make your home energy efficient

6 Simple Steps to Make Your Home Energy-Efficient

If you make your home energy-efficient, you can cut down on electricity bills, help the environment and improve your family members’ quality of life. There are a number of ways you can improve your home’s energy efficiency, ranging from improving insulation to purchasing green appliances.

Areas to consider when trying to make your home energy-efficient include:

 

Home Energy Audit

The first step is to conduct a home energy audit. The audit assesses your home’s energy consumption and helps steer the homeowner to measures that can improve efficiency. Generally, an energy auditor will come to the home and look at a number of things, ranging from insulation to furnace to ductwork. They will conduct a blower door test, which will measure the airtightness in the home. Locating air-leakage sites with this method is one of the first steps in eliminating points that can drain energy usage.

An energy audit generally costs between $300 and $500 depending on the home’s size, though with an energy-efficient home you can recoup that cost and more with savings on energy bills.

 

Weather-Stripping Doors and Windows

Weather-stripping around doors and windows can help keep your climate-controlled air indoors. Proper weather-stripping can save 10 to 15 percent on energy bills, which is great considering the installation cost is fairly affordable. Weather-stripping a two-story building costs a little over $200. The cost will vary per home based on the optimal materials, with varying sizes in windows and doors. Generally, though, it’s an economical and effective way to make your home more comfortable and energy-efficient.

 

Smart Thermostats

A smart thermostat is one that adapts to your usage and can provide analytical data based on energy consumption. You can also set its usage based on the time of day, so you can make it automatically turn on an hour before you get home from work. This way your home is either nice and toasty in the winter or cool and refreshing in the summer. In addition to being convenient, it saves on energy bills since it won’t be in use when it isn’t necessary.

Some smart thermostats even are accompanied by mobile apps, where you can adjust the thermostat remotely in case you forget to turn it off and are out.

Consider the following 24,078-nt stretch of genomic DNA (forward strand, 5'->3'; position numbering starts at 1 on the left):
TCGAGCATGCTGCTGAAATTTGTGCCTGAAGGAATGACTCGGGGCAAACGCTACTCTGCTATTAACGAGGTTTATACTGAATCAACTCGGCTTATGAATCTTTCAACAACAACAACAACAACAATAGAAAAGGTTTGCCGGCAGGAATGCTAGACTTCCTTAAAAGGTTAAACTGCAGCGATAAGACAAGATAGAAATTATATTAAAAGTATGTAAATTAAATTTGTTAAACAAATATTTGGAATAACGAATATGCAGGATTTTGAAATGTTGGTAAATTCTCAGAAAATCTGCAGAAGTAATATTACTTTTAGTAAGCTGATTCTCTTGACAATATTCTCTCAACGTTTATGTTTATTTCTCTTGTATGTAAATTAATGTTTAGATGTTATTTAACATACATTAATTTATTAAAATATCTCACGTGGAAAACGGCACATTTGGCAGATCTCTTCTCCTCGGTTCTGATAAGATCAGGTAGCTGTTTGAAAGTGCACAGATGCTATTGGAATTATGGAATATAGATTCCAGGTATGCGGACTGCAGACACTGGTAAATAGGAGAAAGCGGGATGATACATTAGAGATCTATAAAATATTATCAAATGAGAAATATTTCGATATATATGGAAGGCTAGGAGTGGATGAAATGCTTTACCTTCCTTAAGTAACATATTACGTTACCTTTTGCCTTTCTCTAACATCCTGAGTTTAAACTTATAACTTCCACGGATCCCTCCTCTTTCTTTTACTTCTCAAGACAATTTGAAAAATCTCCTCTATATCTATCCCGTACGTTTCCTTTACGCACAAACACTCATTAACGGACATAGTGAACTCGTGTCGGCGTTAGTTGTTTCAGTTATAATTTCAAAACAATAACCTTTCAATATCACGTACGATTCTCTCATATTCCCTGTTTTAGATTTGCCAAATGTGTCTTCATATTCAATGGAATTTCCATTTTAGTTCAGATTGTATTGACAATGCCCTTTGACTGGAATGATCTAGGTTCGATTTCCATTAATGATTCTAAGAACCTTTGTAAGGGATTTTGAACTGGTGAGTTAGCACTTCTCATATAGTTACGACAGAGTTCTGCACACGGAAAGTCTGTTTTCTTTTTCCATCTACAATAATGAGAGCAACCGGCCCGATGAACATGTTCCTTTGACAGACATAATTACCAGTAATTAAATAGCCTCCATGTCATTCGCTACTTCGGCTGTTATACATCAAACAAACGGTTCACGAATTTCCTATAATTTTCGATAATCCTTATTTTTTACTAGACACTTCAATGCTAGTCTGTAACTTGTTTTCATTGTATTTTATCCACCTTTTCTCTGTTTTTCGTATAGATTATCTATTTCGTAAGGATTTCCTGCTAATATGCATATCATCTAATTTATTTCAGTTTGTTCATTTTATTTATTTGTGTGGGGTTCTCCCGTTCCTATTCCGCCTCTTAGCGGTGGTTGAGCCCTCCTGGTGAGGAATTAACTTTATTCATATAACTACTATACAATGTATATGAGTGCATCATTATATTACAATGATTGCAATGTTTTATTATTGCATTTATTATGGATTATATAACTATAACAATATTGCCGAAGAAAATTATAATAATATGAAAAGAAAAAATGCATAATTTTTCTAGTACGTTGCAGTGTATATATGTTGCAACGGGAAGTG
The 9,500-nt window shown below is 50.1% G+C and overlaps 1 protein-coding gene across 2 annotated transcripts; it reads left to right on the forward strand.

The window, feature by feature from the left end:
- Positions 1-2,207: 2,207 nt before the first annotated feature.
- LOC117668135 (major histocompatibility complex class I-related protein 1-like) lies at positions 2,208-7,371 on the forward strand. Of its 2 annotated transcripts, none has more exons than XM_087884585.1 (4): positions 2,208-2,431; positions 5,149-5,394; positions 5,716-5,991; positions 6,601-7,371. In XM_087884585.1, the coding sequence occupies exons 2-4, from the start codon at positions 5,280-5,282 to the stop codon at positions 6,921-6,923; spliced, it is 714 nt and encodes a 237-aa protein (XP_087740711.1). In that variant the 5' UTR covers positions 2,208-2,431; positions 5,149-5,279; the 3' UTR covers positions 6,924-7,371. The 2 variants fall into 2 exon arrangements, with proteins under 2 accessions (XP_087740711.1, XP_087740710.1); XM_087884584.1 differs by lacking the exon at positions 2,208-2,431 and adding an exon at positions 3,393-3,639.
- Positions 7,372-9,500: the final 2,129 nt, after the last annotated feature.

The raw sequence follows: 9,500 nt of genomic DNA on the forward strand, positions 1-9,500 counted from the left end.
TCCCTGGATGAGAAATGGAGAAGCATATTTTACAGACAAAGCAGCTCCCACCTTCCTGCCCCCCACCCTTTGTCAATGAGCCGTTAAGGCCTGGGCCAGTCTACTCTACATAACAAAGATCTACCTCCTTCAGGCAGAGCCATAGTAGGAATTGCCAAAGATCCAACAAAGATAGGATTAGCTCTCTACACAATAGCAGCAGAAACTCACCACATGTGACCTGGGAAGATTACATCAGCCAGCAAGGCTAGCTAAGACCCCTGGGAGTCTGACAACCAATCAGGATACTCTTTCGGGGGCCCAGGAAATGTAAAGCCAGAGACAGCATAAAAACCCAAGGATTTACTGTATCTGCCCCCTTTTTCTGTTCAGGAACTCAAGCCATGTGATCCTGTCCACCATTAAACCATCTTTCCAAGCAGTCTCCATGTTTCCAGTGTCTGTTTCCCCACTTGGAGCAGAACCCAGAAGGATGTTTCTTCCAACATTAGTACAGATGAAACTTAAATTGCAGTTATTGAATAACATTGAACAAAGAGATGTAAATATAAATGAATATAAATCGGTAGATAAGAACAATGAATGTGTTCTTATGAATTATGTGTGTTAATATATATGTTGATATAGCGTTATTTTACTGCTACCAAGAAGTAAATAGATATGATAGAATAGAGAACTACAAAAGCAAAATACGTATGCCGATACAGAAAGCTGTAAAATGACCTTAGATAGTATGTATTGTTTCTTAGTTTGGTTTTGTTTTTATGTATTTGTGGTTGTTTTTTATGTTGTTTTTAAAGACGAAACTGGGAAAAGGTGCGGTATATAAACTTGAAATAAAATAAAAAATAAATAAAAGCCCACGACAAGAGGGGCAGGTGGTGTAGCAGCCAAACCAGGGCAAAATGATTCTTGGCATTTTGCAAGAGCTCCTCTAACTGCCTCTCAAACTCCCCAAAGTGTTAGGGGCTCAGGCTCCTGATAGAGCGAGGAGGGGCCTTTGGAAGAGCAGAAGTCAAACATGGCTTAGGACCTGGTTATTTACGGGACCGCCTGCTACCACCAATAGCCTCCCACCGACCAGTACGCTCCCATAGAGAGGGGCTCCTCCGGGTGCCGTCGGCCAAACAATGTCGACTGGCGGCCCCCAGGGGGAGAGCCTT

Energy Star Appliances

Using Energy Star appliances can help you save up to 30 percent on electricity bills. They’re often designed with energy efficiency in mind, the Energy Star label being an international standard for various appliances and products. They undergo strict testing to qualify, so you can be assured when purchasing a product with an Energy Star label that you’re getting one with efficiency in mind. Combined with the tips above, Energy Star appliances can cut down energy costs big time.

 

Vampire Energy and Insulation

Energy usage can sometimes be obvious, like leaving your television on overnight or using an air conditioner in a poorly insulated room. Other times, it can be easy to overlook. Leaving a hairdryer plugged in, a kitchen appliance turned on, a cable box without a power-saving mode or a computer on overnight are all examples of vampire energy, which can gradually add up to costly electricity bills.

If you’re not using something in the next few minutes, unplug it or turn it off. When going to sleep, check to make sure everything is turned off.

 

Are Solar Panels Right for You?

Solar panels can provide energy in an efficient way, though some pros and cons exist. In reality, solar panels are a wonderful solution for some, while for others they may be too costly and unnecessary. Regardless, you should use a solar system cost calculator to analyze projected costs and compare them to your current format.

When evaluating whether solar panels are right for you, consider the following:

 

Pros:

  • Solar energy is a highly abundant energy. Coming from the sun, there’s no fear of depletion, unlike conventional energies.
  • Solar energy is sustainable, since it’s impossible to overconsume.
  • Solar energy does not cause pollution. Whatever emissions are produced pale in comparison to most conventional energies.
  • Depending on your state, solar panels can save more than $100 each month in energy costs.
  • Solar panels produce no noise.
  • Many solar panels come with extensive warranties. Maintenance is often minimal.

 

Cons:

  • Access to sunlight can vary, making solar energy less reliable on a whim.
  • Storing solar energy can be costly, with certain solar cells requiring expensive materials, such as those based on cadmium telluride (CdTe) or copper indium gallium selenide (CIGS).
  • Solar energy requires more space than the majority of energy sources, with panels and the need for sunlight access requiring ample space. In some home designs, solar panels are not even feasible.
  • Some solar panels have been found to produce harmful pollutants like sulfur hexafluoride, even if they still pale in comparison to fossil fuels.

Solar panels are worth evaluating in every instance. Beyond that, several economic fixes ranging from weather-stripping and smart thermostats to an energy audit can potentially save hundreds each month on energy costs.

Guest Author Bio: Megan Ray Nichols is a freelance writer and the editor of Schooled By Science. She enjoys discussing alternative energies and other environmental issues on Twitter. When she isn’t writing, Megan enjoys hiking, canoeing, and reading.

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